Updated: Oct 4, 2022
I recently found some old shuttles sitting in my old badminton bag in my parents' house and some of them looked pretty dry and brittle. So here's what I did to revive them and extend their life instead of just throwing them away or having them destroyed very quickly when I try to play with them.
You might know this technique as shuttle steaming.
Step 1: Get to know your old shuttles.
Normally, they would be yellow-ish and pretty brittle from their age and dryness. Fresh shuttles are normally white with supple feathers. Sometimes, you might also see discolourations on the cork leather and the feathers of old shuttles. They might look like mold but I don’t think they are.
For our shuttle sauna session today, I have some old RSL and Chao Pai shuttles which I’ve had since 2016 so they’ve aged a fair bit and you can see they've gone yellow. They also tend to stick together, which is common for old shuttles.
Step 2: Boil some hot water.
The steam from the hot water will be used to steam up the old shuttles later on.
Step 3: Pour the hot water into a cup or mug
If you have a teapot that will work too. Essentially, you need something which allows you to channel the hot steam in a specific narrow direction easily, so avoid using items with a wide mouth like large bowls or wide containers. Items that are roughly as wide as the shuttle tube works best.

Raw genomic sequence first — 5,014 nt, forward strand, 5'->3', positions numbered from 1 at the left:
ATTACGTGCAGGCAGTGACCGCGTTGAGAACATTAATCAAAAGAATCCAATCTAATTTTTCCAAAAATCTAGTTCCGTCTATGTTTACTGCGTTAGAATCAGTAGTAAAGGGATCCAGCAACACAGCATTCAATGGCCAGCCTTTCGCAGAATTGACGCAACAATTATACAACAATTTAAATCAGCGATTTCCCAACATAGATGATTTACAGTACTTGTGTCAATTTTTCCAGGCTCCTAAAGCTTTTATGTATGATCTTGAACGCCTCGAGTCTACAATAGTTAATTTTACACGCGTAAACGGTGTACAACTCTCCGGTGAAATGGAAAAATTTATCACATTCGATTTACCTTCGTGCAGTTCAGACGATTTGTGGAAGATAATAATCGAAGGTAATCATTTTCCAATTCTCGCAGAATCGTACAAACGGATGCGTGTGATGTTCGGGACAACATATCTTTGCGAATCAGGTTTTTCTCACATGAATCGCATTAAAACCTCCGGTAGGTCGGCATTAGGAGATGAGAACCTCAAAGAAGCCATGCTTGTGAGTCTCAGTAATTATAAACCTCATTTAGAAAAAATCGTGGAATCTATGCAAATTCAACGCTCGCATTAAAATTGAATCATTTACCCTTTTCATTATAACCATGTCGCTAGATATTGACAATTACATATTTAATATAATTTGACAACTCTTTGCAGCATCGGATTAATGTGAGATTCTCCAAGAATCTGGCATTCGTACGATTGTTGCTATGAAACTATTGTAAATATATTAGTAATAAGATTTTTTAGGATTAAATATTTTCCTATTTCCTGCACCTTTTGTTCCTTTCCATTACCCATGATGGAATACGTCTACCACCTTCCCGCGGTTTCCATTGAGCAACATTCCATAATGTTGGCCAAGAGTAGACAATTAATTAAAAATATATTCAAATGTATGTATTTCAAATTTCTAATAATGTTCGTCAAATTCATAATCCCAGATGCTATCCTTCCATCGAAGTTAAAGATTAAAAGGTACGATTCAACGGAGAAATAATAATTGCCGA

Step 4: Remove one of the caps on the shuttle tube and place the end of the shuttle tube with the cap removed above the hot mug of water.
I prefer having the cork pointing upwards so that the first shuttle’s cork leather isn’t soaked in the hot water. Some people prefer to have both caps of the shuttle tube off but I prefer to have one cap on to capture all that steam in the tube.
Step 5: Do not over-steam the shuttles.
Some shuttle tubes are unlined, so be careful not to steam the shuttles for too long. Over-steaming will cause the feathers to fall off and your shuttle will become soggy. If you remove the top shuttle tube cap and you spot some steam coming out the other end, that should be good enough. Alternatively, I tend to steam them for about a minute or so per tube. Make sure you place both caps back on the shuttle tube immediately after steaming so that the humid air remains in the tube for a while.
Step 6: Leave the steamed shuttle tubes for at least two days.
This will allow some time for the humid air to rehydrate the feathers.
From experience, after steaming the shuttles, I find that they generally last much longer than the brittle, dry ones. However, I also find steamed shuttles to be slightly slower than the normal ones. They won’t be perfect like a brand new freshly made shuttle, but this technique will allow you to enjoy your old shuttles for longer.
Alternatively, to ensure that your fresh shuttles last longer, keep them in a damp environment. I know people who keep their shuttles in their bathroom, just make sure you don’t wet the entire tube!
If you have any other brilliant ideas on how to revive old, dried-up shuttles, I would love to hear about them! Just pop it down in the comments section below.